Bruns' stated aim is to take a step away from an exegesis and critique simply based on the films featuring her triumvirate of stars and undertake an analysis of their roles within the contexts of the industry in which they found themselves. Her critiques of pre- vious scholarship that fails to adequately place the films and their stars within a broader cultural and historical context of the German film indus- try under the Nazis are well-made.
The book is divided into four main chapters. After a concise and well -argued introduction, Bruns opens her work with an analysis of the workings of the film industry under the Reichskulturkammer. To this end, Bruns identifies her as a star whose effusive character lent itself to the purposes of the state in that it allowed for a ready conflation of her personal identity with the star on the screen.
Accordingly, her domesticity was, one cannot help but feel, retroactively shored up by press releases about her plans for mar- riage, children and a homey Hungarian kitchen In the third chapter, Bruns turns her attentions to the Swedish-born Zarah Leander.
The paradoxical position of such an aloof personality in an ideological atmosphere so hostile to the concept of privacy yielded its share of tensions. This ten- sion, Bruns claims, was at least as productive as it was destructive within the ideological space of Nazi cinema. Starting with her creation as a screen myth, Bruns traces her establishment as the strong and sensual female lead, exempt from the conscriptions of entertaining at the front or with other such public vulgarities.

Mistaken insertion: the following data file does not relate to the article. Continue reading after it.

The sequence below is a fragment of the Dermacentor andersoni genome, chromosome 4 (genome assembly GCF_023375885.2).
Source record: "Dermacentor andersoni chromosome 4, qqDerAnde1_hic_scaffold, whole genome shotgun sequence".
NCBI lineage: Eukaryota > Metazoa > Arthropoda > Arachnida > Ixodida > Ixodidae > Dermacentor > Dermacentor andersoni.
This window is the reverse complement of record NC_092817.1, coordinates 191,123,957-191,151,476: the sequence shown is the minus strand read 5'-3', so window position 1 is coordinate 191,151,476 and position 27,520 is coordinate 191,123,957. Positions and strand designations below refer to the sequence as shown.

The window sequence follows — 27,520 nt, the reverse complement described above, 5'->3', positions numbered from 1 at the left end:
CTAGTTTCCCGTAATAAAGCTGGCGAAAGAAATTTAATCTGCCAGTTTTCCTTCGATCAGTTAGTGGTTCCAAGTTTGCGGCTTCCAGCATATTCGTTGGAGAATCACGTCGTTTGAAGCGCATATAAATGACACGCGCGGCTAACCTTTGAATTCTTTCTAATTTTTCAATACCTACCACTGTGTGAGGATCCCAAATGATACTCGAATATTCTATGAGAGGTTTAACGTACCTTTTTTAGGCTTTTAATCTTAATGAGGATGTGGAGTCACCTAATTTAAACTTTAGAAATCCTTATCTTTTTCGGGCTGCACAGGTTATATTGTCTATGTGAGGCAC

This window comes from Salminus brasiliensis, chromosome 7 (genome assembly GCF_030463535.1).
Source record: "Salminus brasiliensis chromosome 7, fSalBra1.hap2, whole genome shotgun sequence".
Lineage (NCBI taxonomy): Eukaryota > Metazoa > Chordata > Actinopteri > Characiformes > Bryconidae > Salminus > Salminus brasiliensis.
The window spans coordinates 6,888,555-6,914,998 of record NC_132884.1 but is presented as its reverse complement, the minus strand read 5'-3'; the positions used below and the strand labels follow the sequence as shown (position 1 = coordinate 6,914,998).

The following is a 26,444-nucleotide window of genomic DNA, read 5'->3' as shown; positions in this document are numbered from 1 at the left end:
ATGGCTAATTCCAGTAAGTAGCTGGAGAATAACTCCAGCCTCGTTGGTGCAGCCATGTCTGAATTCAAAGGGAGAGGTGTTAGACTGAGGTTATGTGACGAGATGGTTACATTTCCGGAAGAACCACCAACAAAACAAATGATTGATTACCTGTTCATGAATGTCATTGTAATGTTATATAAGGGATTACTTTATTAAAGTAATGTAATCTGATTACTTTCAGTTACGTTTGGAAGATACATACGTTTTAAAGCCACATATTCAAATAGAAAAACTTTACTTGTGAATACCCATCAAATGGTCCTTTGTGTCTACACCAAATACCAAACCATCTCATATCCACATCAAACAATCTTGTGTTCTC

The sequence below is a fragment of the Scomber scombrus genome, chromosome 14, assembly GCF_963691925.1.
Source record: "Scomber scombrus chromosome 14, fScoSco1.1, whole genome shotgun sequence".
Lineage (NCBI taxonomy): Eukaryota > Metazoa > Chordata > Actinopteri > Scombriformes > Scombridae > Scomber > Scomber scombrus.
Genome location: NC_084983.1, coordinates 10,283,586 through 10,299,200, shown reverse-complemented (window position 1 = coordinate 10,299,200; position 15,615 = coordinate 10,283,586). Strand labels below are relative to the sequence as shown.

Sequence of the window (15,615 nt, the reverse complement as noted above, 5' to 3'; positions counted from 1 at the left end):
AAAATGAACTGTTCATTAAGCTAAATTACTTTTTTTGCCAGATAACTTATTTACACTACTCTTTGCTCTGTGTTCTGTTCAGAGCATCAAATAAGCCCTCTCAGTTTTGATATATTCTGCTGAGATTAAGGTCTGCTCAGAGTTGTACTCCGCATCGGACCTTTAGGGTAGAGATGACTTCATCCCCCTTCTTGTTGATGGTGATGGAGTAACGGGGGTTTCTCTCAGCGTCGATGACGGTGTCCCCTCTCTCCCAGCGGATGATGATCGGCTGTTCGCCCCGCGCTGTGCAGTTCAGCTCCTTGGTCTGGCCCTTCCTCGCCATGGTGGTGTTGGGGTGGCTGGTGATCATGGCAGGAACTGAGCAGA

Bruns is quite emphatic that Leander, earning vast sums of money and exceptionally prolific on screen, was a key ally of National Socialism despite her unquiet self-exile to Sweden in This chapter stands out as the most nuanced and insightful of the three, simply by virtue of the fact that Bruns deftly employs her brand of reception theory. Jana Bruns offers a new and insightful contribution to the growing field of study of the role and nature of cinema during the Third Reich.
Not- withstanding, her book is well-written, closely-argued and accessible.
Ferdinand von Schirach
The engagement with the complexities and historical contextualisation of the three women as cultural vehicles is both new and illuminating. Bruns has certainly produced a work of high calibre.
For this alone it should be regarded as a good contribution to a field often beset by simplified accounts and unnecessary conjecture.Books Categories. In other projects Wikimedia Commons.
The context of current Western in- tellectual discourses on religion is well known. Planning offices, living rooms, podium discussions and Alexanderplatz itself— these are her sites and they entail diverse agendas, technological regimes, practices, things, and people.
The 6th episode was filmed partly in Helmstedt. Wir haben ja nichts anderes. Retrieved 27 January